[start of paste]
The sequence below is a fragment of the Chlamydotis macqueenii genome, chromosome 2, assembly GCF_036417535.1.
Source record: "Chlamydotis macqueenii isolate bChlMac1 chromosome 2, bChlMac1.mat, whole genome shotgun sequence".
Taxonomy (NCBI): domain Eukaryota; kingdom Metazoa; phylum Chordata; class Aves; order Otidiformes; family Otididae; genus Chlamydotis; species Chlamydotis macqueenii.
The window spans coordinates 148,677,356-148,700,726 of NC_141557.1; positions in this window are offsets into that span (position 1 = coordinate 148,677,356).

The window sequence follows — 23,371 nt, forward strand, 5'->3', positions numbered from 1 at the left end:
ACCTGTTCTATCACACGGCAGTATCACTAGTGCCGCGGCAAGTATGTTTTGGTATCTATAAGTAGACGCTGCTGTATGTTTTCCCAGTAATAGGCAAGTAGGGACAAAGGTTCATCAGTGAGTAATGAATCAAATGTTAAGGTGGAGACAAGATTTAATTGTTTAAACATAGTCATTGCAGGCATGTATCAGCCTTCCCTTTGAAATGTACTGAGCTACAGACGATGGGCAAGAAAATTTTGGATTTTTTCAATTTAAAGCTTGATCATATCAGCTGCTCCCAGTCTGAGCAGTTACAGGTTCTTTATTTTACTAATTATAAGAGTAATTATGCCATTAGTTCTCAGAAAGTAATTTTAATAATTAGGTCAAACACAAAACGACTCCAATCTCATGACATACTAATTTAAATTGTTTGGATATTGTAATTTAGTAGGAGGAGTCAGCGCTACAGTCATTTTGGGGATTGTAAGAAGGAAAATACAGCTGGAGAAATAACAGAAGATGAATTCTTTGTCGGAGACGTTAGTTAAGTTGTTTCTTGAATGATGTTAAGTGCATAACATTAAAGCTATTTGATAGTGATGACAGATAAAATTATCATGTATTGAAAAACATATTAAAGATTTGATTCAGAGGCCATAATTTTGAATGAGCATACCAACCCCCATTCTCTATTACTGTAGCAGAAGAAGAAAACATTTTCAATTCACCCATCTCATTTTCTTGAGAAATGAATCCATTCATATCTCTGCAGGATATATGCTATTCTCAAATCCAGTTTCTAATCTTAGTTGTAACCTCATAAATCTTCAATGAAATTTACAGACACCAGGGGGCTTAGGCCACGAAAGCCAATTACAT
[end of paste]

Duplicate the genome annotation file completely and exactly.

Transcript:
The sequence below is a fragment of the Chlamydotis macqueenii genome, chromosome 2, assembly GCF_036417535.1.
Source record: "Chlamydotis macqueenii isolate bChlMac1 chromosome 2, bChlMac1.mat, whole genome shotgun sequence".
Taxonomy (NCBI): domain Eukaryota; kingdom Metazoa; phylum Chordata; class Aves; order Otidiformes; family Otididae; genus Chlamydotis; species Chlamydotis macqueenii.
The window spans coordinates 148,677,356-148,700,726 of NC_141557.1; positions in this window are offsets into that span (position 1 = coordinate 148,677,356).

The window sequence follows — 23,371 nt, forward strand, 5'->3', positions numbered from 1 at the left end:
ACCTGTTCTATCACACGGCAGTATCACTAGTGCCGCGGCAAGTATGTTTTGGTATCTATAAGTAGACGCTGCTGTATGTTTTCCCAGTAATAGGCAAGTAGGGACAAAGGTTCATCAGTGAGTAATGAATCAAATGTTAAGGTGGAGACAAGATTTAATTGTTTAAACATAGTCATTGCAGGCATGTATCAGCCTTCCCTTTGAAATGTACTGAGCTACAGACGATGGGCAAGAAAATTTTGGATTTTTTCAATTTAAAGCTTGATCATATCAGCTGCTCCCAGTCTGAGCAGTTACAGGTTCTTTATTTTACTAATTATAAGAGTAATTATGCCATTAGTTCTCAGAAAGTAATTTTAATAATTAGGTCAAACACAAAACGACTCCAATCTCATGACATACTAATTTAAATTGTTTGGATATTGTAATTTAGTAGGAGGAGTCAGCGCTACAGTCATTTTGGGGATTGTAAGAAGGAAAATACAGCTGGAGAAATAACAGAAGATGAATTCTTTGTCGGAGACGTTAGTTAAGTTGTTTCTTGAATGATGTTAAGTGCATAACATTAAAGCTATTTGATAGTGATGACAGATAAAATTATCATGTATTGAAAAACATATTAAAGATTTGATTCAGAGGCCATAATTTTGAATGAGCATACCAACCCCCATTCTCTATTACTGTAGCAGAAGAAGAAAACATTTTCAATTCACCCATCTCATTTTCTTGAGAAATGAATCCATTCATATCTCTGCAGGATATATGCTATTCTCAAATCCAGTTTCTAATCTTAGTTGTAACCTCATAAATCTTCAATGAAATTTACAGACACCAGGGGGCTTAGGCCACGAAAGCCAATTACAT